• It relieves compaction – plant roots have to work too hard to get through packed soil.
  • It allows for amendments to be distributed through the soil.
  • It improves drainage.

Give Soil Time to Develop

By tilling compost into your soil in the fall, you are giving it all winter and spring to become biologically active. Organic amendments take time to interact with the earth and render their benefits to plants. It can take weeks or months for amended soil to work at peak levels, which is why fall tilling is so much better than waiting until spring. The soil has time to develop.

Rough it Up

If you are not planting in your garden until spring, rough till your soil in each direction and leave it. The ground will flatten out before spring when you can go back and fine till it. Some of the amendments you can add to your soil now are bone meal (for nitrogen) and rock phosphate (for phosphorous). Add a complete organic fertilizer in pellet or granular form when you till. This is an easy way to add nutrients and will cut down on the amount of compost you need in the spring.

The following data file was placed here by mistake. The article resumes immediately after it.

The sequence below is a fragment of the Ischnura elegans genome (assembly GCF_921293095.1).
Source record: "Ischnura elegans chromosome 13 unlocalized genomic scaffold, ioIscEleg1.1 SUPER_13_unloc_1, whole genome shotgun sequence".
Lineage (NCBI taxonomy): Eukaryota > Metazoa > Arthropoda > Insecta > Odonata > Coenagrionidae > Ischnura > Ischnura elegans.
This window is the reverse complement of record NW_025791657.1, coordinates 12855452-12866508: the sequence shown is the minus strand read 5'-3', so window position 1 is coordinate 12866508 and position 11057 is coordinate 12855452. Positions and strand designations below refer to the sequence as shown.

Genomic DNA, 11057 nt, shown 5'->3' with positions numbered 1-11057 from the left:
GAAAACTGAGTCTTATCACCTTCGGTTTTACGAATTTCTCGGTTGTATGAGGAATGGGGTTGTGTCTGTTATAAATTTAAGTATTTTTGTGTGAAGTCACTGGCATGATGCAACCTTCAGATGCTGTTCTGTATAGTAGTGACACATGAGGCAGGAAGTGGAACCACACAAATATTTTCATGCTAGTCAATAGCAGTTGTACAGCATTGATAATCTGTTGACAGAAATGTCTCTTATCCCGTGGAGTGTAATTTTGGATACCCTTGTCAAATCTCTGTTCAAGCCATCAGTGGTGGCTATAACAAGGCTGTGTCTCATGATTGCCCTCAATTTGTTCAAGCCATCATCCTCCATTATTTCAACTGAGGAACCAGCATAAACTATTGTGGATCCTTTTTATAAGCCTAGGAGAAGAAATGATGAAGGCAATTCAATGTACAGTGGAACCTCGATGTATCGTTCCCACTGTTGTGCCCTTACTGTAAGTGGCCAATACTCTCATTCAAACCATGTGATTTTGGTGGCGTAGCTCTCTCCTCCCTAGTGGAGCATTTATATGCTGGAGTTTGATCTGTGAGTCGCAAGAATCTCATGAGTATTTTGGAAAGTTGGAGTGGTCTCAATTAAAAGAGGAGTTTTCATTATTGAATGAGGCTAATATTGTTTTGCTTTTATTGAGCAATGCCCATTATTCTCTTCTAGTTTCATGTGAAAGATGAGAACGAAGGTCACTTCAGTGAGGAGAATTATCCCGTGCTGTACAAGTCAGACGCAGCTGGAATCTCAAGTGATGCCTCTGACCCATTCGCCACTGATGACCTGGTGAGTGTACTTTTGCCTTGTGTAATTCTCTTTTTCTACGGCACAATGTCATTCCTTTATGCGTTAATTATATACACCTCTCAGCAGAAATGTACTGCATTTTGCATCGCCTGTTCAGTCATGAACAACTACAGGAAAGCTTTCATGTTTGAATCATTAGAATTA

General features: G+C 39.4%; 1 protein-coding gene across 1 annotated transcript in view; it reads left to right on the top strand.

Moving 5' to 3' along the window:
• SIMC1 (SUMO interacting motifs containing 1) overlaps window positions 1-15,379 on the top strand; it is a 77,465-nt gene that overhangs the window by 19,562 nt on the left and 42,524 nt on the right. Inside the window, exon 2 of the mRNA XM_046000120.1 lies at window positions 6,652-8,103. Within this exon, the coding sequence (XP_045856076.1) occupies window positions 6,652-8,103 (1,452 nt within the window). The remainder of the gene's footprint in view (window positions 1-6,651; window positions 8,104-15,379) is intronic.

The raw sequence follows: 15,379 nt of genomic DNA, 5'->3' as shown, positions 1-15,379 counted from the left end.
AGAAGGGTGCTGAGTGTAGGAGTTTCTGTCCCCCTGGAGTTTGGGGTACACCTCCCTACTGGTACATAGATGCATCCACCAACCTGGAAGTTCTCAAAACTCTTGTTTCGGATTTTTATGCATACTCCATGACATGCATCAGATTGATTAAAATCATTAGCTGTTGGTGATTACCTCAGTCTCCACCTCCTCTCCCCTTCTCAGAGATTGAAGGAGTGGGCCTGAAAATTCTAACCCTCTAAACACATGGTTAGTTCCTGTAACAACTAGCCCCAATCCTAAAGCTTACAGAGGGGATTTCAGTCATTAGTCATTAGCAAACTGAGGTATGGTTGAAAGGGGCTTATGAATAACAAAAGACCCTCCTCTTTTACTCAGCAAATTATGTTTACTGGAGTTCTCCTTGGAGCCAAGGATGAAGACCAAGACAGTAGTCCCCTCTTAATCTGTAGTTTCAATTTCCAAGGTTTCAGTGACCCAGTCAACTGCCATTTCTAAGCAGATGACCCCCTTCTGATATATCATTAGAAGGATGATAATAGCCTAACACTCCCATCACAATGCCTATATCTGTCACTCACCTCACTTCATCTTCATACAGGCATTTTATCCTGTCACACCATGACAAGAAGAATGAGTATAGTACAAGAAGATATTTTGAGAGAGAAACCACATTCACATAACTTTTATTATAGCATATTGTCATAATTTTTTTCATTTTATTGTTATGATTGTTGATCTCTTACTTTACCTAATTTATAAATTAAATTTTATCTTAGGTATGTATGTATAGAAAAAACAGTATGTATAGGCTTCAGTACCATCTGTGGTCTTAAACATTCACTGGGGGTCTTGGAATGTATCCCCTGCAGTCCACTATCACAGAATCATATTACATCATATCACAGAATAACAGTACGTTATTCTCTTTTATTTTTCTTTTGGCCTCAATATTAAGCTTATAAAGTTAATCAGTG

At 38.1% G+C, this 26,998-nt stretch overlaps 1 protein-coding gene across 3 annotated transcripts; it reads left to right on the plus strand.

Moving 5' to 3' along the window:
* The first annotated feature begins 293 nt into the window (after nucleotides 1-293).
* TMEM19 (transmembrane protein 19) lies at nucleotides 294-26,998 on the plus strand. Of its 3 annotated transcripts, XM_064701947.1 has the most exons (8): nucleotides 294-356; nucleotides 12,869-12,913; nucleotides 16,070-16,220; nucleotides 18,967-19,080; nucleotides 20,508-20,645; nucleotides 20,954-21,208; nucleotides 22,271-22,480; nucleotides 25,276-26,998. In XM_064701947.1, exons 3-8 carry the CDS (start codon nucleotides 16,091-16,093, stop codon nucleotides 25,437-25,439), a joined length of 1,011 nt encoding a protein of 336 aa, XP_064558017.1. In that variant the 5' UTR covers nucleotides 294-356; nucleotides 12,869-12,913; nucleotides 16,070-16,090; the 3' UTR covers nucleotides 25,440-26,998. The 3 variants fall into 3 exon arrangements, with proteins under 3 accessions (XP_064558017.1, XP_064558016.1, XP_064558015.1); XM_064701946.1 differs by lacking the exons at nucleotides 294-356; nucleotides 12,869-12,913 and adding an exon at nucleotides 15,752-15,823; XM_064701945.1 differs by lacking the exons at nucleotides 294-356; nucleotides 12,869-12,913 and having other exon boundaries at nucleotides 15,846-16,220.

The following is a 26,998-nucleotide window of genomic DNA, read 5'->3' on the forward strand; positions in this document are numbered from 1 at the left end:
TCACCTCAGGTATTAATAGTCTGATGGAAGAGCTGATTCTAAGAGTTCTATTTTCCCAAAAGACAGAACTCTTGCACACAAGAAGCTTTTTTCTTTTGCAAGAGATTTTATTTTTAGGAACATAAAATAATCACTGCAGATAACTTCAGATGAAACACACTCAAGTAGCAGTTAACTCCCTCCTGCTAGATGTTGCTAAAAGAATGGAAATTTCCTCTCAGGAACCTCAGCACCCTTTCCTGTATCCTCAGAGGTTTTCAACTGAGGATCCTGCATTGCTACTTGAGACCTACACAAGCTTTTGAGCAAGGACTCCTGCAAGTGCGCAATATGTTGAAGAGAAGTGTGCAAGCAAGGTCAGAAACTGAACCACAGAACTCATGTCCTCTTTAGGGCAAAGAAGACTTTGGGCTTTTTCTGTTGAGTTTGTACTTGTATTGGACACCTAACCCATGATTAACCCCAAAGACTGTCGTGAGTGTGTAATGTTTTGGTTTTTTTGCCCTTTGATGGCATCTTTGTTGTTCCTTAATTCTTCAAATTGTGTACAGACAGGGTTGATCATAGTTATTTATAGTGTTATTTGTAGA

Leave Something for Pests

For your vegetable gardens, consider letting some of the plants linger. Plants like spent cabbage, kale, cauliflower, Brussel sprouts, broccoli and radishes act as pest magnets. In the spring, these plants release a cyanide compound when decomposing that can kill nuisance pests like wireworms. Just till the decaying plants into the soil before planting next spring. Instant compost!

A Gardener’s Work is Never Done

Fall is when you should think about ways to enjoy your garden during the cooler weather. If you enjoy bird watching then leave a few flowering plant stalks in your beds to attract birds. The birds will feast on the seeds and use the stalk as a perch. Remember, garden life is year round and a gardener’s work is never done.

Expert Advice

Our expert staff is always on hand to help you with your yard and garden projects. From tillers and shovels to wheel barrows and mulch, if you have any questions about what to choose, pricing or how-to’s, don’t hesitate to contact us. Stop by our store — we’re open seven days a week.

Categories: Gardening and Lawn Care, How-To's | Tags: , , , , , , , , | 1 Comment

Getting Ready for Fall Part 1: Tree Trimming – A Seasonal Sport